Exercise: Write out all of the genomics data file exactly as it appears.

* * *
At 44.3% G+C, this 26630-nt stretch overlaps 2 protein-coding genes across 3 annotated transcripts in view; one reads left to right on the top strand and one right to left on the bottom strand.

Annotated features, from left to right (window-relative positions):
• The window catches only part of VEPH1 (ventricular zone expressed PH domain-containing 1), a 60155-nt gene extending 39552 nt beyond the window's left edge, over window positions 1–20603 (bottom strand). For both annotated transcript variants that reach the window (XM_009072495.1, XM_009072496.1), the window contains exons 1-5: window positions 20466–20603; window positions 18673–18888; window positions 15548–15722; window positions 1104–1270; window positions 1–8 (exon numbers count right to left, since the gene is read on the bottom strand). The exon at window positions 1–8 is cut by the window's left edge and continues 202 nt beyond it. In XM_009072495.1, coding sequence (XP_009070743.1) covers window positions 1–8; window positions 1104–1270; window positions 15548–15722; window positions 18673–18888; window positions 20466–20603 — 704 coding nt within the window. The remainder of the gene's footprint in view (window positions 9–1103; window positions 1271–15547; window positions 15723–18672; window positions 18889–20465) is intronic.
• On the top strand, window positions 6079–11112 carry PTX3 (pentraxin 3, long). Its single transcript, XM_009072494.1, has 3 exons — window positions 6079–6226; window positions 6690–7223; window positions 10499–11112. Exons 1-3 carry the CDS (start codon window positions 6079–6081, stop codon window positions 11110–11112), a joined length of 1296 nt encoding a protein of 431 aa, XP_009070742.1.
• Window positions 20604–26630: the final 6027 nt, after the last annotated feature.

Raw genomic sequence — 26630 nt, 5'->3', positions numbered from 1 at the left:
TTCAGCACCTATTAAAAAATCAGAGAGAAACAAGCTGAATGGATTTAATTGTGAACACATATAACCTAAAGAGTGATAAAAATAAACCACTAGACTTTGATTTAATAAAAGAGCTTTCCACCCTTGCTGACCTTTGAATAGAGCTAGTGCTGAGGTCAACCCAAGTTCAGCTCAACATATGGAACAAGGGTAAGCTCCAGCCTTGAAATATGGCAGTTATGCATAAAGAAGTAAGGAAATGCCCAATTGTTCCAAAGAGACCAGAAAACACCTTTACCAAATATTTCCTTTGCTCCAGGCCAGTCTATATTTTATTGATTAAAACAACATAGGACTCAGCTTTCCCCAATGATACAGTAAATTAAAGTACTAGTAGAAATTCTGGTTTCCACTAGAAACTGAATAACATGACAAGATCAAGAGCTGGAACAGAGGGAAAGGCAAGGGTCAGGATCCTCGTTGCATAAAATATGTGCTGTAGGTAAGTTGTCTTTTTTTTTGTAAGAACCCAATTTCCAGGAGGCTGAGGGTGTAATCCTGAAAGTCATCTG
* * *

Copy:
At 44.3% G+C, this 26630-nt stretch overlaps 2 protein-coding genes across 3 annotated transcripts in view; one reads left to right on the top strand and one right to left on the bottom strand.

Annotated features, from left to right (window-relative positions):
• The window catches only part of VEPH1 (ventricular zone expressed PH domain-containing 1), a 60155-nt gene extending 39552 nt beyond the window's left edge, over window positions 1–20603 (bottom strand). For both annotated transcript variants that reach the window (XM_009072495.1, XM_009072496.1), the window contains exons 1-5: window positions 20466–20603; window positions 18673–18888; window positions 15548–15722; window positions 1104–1270; window positions 1–8 (exon numbers count right to left, since the gene is read on the bottom strand). The exon at window positions 1–8 is cut by the window's left edge and continues 202 nt beyond it. In XM_009072495.1, coding sequence (XP_009070743.1) covers window positions 1–8; window positions 1104–1270; window positions 15548–15722; window positions 18673–18888; window positions 20466–20603 — 704 coding nt within the window. The remainder of the gene's footprint in view (window positions 9–1103; window positions 1271–15547; window positions 15723–18672; window positions 18889–20465) is intronic.
• On the top strand, window positions 6079–11112 carry PTX3 (pentraxin 3, long). Its single transcript, XM_009072494.1, has 3 exons — window positions 6079–6226; window positions 6690–7223; window positions 10499–11112. Exons 1-3 carry the CDS (start codon window positions 6079–6081, stop codon window positions 11110–11112), a joined length of 1296 nt encoding a protein of 431 aa, XP_009070742.1.
• Window positions 20604–26630: the final 6027 nt, after the last annotated feature.

Raw genomic sequence — 26630 nt, 5'->3', positions numbered from 1 at the left:
TTCAGCACCTATTAAAAAATCAGAGAGAAACAAGCTGAATGGATTTAATTGTGAACACATATAACCTAAAGAGTGATAAAAATAAACCACTAGACTTTGATTTAATAAAAGAGCTTTCCACCCTTGCTGACCTTTGAATAGAGCTAGTGCTGAGGTCAACCCAAGTTCAGCTCAACATATGGAACAAGGGTAAGCTCCAGCCTTGAAATATGGCAGTTATGCATAAAGAAGTAAGGAAATGCCCAATTGTTCCAAAGAGACCAGAAAACACCTTTACCAAATATTTCCTTTGCTCCAGGCCAGTCTATATTTTATTGATTAAAACAACATAGGACTCAGCTTTCCCCAATGATACAGTAAATTAAAGTACTAGTAGAAATTCTGGTTTCCACTAGAAACTGAATAACATGACAAGATCAAGAGCTGGAACAGAGGGAAAGGCAAGGGTCAGGATCCTCGTTGCATAAAATATGTGCTGTAGGTAAGTTGTCTTTTTTTTTGTAAGAACCCAATTTCCAGGAGGCTGAGGGTGTAATCCTGAAAGTCATCTG